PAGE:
Short Story Review: “The Astrakhan, the Homburg, and the Red, Red Coal” by Chaz Brenchley

2 of 5 stars.

With the prospect of discovering life–or better yet, intelligent life–beyond Earth, one of the biggest questions is how humans would communicate with it. We aren’t always the best at communicating with each other. Or even with other forms of life on Earth.

This Lovecraftian tale imagines the colonization of Mars and the discovery of life there in the form of a long-lived creature that undergoes metamorphosis through many vastly different forms from the swimming Naiad, bubble-talking juvenile stage to the dragonesque, flying imago stage in which all communication is electromagnetic resembling a mind-melding telepathy. Most individual attempts to communicate have failed or led to insanity, but some success has been found when groups of people neural link their own thoughts via a mysterious machine and elixir, and reach out to the creature . . .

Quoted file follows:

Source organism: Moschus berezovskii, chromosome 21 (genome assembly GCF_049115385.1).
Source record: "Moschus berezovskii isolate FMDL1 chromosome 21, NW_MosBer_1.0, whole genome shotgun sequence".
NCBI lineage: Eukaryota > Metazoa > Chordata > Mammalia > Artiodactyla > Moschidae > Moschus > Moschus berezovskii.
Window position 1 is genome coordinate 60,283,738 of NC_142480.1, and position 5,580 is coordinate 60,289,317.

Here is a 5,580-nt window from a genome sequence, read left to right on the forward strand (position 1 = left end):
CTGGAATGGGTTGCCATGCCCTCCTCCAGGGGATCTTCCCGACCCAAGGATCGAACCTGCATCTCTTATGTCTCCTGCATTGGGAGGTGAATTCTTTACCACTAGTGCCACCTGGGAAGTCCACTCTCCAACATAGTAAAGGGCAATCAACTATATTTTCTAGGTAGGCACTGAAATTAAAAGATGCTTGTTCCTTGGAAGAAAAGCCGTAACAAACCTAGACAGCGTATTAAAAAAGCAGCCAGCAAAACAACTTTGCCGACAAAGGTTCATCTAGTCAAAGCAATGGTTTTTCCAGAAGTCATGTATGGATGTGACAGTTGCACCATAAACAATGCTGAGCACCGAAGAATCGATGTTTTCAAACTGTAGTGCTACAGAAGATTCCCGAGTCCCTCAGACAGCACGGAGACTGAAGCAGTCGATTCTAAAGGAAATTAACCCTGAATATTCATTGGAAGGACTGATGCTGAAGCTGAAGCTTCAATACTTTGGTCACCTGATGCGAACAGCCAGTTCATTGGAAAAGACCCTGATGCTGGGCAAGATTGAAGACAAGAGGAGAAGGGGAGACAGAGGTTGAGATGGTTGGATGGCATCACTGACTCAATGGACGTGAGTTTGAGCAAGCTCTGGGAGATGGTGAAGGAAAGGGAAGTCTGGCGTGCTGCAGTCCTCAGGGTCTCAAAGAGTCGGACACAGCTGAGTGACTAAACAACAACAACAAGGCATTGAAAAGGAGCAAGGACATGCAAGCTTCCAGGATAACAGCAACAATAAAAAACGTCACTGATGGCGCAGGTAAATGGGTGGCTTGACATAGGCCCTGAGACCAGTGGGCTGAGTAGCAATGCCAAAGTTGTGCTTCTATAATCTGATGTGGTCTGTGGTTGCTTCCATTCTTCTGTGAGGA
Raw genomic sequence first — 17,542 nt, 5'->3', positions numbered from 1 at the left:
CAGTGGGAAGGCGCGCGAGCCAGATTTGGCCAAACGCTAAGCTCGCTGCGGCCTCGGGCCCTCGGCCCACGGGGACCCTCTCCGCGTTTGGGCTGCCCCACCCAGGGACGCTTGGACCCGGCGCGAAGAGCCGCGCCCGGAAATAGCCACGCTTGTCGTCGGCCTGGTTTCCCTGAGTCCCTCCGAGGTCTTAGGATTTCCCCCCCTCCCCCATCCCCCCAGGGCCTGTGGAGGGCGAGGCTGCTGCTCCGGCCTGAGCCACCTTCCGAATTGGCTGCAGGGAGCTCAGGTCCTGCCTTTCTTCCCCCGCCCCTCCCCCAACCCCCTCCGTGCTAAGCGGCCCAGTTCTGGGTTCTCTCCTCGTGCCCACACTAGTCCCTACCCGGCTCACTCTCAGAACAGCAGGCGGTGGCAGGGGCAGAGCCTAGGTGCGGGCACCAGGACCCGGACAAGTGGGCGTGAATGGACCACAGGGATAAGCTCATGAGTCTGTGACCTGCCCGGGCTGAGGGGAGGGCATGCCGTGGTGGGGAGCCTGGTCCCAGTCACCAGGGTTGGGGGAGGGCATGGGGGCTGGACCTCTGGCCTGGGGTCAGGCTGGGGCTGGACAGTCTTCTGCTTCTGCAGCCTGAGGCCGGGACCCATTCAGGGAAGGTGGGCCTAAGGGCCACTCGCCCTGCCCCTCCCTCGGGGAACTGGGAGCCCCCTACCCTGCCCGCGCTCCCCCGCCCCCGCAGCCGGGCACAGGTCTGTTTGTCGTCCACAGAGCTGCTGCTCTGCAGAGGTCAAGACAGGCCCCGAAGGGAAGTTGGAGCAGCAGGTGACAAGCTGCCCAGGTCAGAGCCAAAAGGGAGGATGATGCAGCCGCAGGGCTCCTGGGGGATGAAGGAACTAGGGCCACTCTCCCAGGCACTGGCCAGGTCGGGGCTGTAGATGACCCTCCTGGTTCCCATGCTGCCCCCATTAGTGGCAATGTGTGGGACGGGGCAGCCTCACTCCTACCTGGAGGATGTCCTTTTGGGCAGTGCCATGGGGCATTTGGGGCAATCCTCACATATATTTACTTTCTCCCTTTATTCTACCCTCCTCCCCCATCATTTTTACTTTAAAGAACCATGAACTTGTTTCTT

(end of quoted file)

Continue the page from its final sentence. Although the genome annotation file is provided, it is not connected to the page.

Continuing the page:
The idea is intriguing, but the story suffocates under pages of veiled dialogues worthy of a British drama. Whereas, the action is relegated to the fringes.

This tale appears in The Year’s Best Science Fiction & Fantasy: 2016 edited by Rich Horton, which I received directly from Prime Books.

 

 

 

[Check out my other reviews here.]

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